About halfway through a recent overnight flight from Los Angeles to New York, a call went out on the PA: Is there a doctor on board?
It woke Johnson Lee, a plastic surgeon from Beverly Hills, from a slumber. He soon found himself examining a patient in the galley, who looked “gray and clammy.”
Lee asked a crewmember for the onboard medical equipment.
“The blood pressure cuff they handed me was broken,” he remembers. “I asked them to bring out the automated external defibrillator and hooked up the guy so I can at least monitor some basic vital signs, like heart rate and rhythm. For blood pressure monitoring, I improvised by using my fingers on his neck and wrists.”
Lee stabilized the patient, who survived. A grateful attendant handed him a bag of potato chips.
In-flight medical emergencies stories
His is just one of several doctor-on-board stories making the rounds lately. Last year, for example, a medic on an Air China flight used a towel and a spoon to save a passenger having an epileptic seizure. A nurse flying from Cabo San Lucas, Mexico, to Boston performed CPR on a fellow passenger suffering a heart attack, saving his life.
And who can forget the lucky Southwest Airlines passenger traveling from Atlanta to Houston who fell ill on a plane filled with doctors returning from a medical conference? Needless to say, he received the very best care.
A federal law called the Aviation Medical Assistance Act of 1998 offers limited liability protection for physicians and other medical professionals who volunteer their services during in-flight medical emergencies. In such cases, doctors have to be medically qualified, render care in good faith and receive no monetary compensation to be protected under the law.
Should medical professionals be hesitant to offer help?
Even so, medical professionals have good reason to be hesitant offering help. Remember the case of Tamika Cross, the physician who tried to revive an unresponsive male passenger on a Delta Air Lines flight from Detroit back to Houston last year? When Cross offered to render first aid, a flight attendant questioned her credentials and demanded to see her ID. Another passenger eventually helped the ailing man. In response to a viral social media post made by Cross after the incident, Delta changed its policy and will no longer ask for identification from medical personnel.
“Despite the cramped and medically limited conditions at 30,000 feet, most physicians are ready to assist, without question, during an in-flight medical emergency,” says Steven Stack, an emergency medicine physician from Lexington, Ky., and a former president of the American Medical Association (AMA). “But not all circumstances are the same. Physicians must determine if they would positively contribute to the situation.”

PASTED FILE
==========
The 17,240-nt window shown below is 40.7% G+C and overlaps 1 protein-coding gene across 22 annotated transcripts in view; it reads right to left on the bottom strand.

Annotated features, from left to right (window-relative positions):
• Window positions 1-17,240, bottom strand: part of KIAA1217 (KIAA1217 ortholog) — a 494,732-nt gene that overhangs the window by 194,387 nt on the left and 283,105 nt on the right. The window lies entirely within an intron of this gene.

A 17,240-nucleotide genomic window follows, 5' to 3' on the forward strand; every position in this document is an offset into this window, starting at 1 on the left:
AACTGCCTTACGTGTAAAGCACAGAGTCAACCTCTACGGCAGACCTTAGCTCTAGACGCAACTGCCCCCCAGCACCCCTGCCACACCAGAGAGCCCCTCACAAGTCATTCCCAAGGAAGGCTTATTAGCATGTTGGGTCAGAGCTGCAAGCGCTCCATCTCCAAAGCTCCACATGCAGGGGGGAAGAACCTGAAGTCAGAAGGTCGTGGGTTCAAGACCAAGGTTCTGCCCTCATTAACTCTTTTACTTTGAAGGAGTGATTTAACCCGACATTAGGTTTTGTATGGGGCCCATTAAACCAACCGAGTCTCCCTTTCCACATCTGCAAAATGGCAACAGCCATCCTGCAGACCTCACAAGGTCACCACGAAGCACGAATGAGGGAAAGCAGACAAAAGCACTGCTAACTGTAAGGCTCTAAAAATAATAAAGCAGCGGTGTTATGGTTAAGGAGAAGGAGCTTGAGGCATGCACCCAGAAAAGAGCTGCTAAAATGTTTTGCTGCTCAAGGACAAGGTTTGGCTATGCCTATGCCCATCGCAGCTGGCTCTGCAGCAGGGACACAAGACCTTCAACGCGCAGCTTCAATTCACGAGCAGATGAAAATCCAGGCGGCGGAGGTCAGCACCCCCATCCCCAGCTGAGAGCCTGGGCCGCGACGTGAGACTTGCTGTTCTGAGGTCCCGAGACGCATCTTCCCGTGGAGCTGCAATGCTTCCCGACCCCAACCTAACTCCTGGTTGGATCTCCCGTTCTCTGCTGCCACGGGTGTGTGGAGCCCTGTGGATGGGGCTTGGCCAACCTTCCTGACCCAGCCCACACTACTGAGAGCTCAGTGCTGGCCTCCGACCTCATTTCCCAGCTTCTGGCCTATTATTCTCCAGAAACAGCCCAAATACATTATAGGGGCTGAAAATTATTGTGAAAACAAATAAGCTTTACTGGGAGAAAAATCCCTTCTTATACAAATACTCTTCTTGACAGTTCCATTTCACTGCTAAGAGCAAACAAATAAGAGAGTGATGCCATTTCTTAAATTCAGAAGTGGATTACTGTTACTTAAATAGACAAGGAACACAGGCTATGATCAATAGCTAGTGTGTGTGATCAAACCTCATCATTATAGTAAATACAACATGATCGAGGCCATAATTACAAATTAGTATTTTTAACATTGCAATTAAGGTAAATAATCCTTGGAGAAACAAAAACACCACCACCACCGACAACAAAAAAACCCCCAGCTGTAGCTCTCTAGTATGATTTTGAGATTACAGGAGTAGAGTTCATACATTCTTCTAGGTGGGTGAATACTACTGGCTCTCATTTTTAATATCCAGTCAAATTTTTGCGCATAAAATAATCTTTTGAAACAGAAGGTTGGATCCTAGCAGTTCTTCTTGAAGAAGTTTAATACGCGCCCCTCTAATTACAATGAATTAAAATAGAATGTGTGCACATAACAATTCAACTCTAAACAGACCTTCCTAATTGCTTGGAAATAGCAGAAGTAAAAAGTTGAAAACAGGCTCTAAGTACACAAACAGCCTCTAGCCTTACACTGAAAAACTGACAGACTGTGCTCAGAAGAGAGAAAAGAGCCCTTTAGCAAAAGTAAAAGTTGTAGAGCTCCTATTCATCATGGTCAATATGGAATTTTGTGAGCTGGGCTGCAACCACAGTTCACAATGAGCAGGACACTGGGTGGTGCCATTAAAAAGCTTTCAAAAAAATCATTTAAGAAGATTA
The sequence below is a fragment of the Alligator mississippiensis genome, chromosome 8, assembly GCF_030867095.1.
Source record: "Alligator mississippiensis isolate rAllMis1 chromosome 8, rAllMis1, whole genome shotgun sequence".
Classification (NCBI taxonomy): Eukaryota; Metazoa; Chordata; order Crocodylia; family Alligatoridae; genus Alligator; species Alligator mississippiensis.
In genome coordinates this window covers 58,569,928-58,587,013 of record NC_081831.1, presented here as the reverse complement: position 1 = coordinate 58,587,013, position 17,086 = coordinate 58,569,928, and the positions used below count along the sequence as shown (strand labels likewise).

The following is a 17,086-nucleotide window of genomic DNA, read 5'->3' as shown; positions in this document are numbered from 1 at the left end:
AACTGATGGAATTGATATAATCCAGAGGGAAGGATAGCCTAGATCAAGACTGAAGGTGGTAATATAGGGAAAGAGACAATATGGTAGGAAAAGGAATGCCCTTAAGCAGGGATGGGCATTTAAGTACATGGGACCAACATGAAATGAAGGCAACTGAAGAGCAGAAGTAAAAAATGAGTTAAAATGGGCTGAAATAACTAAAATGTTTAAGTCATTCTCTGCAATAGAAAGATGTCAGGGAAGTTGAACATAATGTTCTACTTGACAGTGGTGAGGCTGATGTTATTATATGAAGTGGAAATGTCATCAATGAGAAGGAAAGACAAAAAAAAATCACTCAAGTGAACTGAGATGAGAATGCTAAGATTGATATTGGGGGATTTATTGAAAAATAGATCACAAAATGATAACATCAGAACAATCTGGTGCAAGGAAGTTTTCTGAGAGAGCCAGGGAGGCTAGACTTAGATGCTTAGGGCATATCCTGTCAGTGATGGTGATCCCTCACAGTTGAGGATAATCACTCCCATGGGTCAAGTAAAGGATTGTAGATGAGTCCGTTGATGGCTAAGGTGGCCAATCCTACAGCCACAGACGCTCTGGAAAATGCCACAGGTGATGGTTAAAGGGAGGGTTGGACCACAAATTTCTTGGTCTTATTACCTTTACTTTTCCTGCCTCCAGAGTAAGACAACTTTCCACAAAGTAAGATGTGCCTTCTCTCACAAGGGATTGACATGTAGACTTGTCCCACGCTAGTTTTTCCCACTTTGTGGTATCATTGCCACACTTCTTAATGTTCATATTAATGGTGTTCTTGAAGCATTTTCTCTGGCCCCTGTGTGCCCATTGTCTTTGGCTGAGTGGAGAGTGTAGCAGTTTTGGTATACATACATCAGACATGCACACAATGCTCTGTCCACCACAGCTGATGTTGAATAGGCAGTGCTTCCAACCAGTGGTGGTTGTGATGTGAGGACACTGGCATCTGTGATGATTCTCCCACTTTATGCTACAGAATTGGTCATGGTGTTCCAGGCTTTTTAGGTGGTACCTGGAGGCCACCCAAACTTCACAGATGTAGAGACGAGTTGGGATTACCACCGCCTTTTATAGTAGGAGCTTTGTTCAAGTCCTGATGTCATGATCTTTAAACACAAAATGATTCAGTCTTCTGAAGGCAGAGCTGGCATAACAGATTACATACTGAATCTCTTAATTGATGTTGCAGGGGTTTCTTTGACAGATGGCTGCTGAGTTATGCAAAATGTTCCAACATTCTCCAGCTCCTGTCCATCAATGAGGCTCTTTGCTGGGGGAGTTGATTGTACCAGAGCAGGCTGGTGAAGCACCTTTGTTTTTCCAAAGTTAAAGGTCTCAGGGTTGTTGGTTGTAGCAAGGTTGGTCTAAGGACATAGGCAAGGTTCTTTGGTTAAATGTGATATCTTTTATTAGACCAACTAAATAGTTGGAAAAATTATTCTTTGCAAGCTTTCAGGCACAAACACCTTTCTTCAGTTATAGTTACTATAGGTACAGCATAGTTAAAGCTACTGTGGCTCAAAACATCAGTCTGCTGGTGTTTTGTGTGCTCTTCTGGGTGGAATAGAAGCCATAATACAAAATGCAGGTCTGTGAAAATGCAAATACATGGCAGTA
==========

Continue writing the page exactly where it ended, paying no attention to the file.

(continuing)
Medical volunteers encounter a variety of responses from airlines
- Jeff Levine, a volunteer EMT from Red Hook, N.Y., assisted a passenger on a flight from Tampa to Newburgh, N.Y. “The airline did nothing to say thanks for helping on the flight,” he recalls. “Although several passengers thanked me while I was waiting at the baggage carousel for my bag.”
- Kristina Skinner remembers how her father, a fire chief and paramedic, assisted a passenger having a stroke on a flight from Las Vegas to San Francisco. The airline sent him a flight voucher valid for one year.
- Pamela Abramson-Levine, a chiropractor from Los Angeles, helped a woman suffering from lower abdominal pain on a flight from Los Angeles to Kuala Lumpur. “I was given a bottle of champagne for my assistance,” she says.
Rather than rewards for these volunteers, airlines should take a few basic steps that could save the lives of passengers. The AMA has urged airlines to expand the contents of in-flight emergency medical kits and place emergency lifesaving devices onboard commercial passenger aircraft. That might have made Lee’s patient a little easier to attend to. At a minimum, the AMA wants voice communication with qualified ground-based emergency personnel to assist in an emergency.
Accepting payment for a medical service means medical professionals could lose their liability protection, which is why the association also recommends that doctors turn down any compensation for their volunteer efforts. Knowing you saved a life is perhaps the greatest reward of all.
Avoid in-flight medical emergencies
- Know when you shouldn’t go. In-flight medical emergencies can be difficult to predict and more difficult to avoid. Generally, you should avoid flying if you’re sick, recovering from a serious illness or have a condition that is easily exacerbated by the stress of flying, according to medical experts.
- Don’t fly if you’re contagious. If you think you might have an infectious disease, stay home. Airlines will issue a credit and may waive the change fee if you can prove you were sick at the time you were supposed to fly. Boarding a flight while you’re contagious can spread disease.
- Avoid flights that could divert. Some flights are likelier to experience a medical emergency than others, particularly those to destinations that tend to attract retirees or passengers in poor health. Flights to Las Vegas, Miami and Fort Lauderdale may fall into that category. It’s still not a large percentage of flights, but these routes have encountered their share.